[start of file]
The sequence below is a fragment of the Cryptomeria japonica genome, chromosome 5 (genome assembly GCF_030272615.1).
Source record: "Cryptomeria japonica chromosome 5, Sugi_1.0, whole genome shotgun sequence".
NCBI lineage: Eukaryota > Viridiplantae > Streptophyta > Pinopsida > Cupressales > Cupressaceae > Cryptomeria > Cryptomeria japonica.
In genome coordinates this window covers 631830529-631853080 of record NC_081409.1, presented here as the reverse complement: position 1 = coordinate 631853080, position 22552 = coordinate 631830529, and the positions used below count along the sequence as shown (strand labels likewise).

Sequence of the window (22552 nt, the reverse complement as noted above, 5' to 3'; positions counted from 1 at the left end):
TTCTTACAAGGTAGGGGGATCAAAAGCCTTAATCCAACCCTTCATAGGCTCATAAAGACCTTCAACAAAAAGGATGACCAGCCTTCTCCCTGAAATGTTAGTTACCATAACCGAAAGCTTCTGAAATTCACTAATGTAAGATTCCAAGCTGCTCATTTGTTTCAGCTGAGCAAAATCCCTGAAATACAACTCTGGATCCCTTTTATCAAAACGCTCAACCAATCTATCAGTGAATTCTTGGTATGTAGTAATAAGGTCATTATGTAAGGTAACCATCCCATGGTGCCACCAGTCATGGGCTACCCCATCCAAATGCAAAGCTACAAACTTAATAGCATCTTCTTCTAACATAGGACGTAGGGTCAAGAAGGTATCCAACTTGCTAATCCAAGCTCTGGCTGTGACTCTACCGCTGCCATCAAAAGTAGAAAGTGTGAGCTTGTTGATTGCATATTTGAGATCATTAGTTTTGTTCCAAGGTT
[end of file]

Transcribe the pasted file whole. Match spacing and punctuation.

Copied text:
The sequence below is a fragment of the Cryptomeria japonica genome, chromosome 5 (genome assembly GCF_030272615.1).
Source record: "Cryptomeria japonica chromosome 5, Sugi_1.0, whole genome shotgun sequence".
NCBI lineage: Eukaryota > Viridiplantae > Streptophyta > Pinopsida > Cupressales > Cupressaceae > Cryptomeria > Cryptomeria japonica.
In genome coordinates this window covers 631830529-631853080 of record NC_081409.1, presented here as the reverse complement: position 1 = coordinate 631853080, position 22552 = coordinate 631830529, and the positions used below count along the sequence as shown (strand labels likewise).

Sequence of the window (22552 nt, the reverse complement as noted above, 5' to 3'; positions counted from 1 at the left end):
TTCTTACAAGGTAGGGGGATCAAAAGCCTTAATCCAACCCTTCATAGGCTCATAAAGACCTTCAACAAAAAGGATGACCAGCCTTCTCCCTGAAATGTTAGTTACCATAACCGAAAGCTTCTGAAATTCACTAATGTAAGATTCCAAGCTGCTCATTTGTTTCAGCTGAGCAAAATCCCTGAAATACAACTCTGGATCCCTTTTATCAAAACGCTCAACCAATCTATCAGTGAATTCTTGGTATGTAGTAATAAGGTCATTATGTAAGGTAACCATCCCATGGTGCCACCAGTCATGGGCTACCCCATCCAAATGCAAAGCTACAAACTTAATAGCATCTTCTTCTAACATAGGACGTAGGGTCAAGAAGGTATCCAACTTGCTAATCCAAGCTCTGGCTGTGACTCTACCGCTGCCATCAAAAGTAGAAAGTGTGAGCTTGTTGATTGCATATTTGAGATCATTAGTTTTGTTCCAAGGTT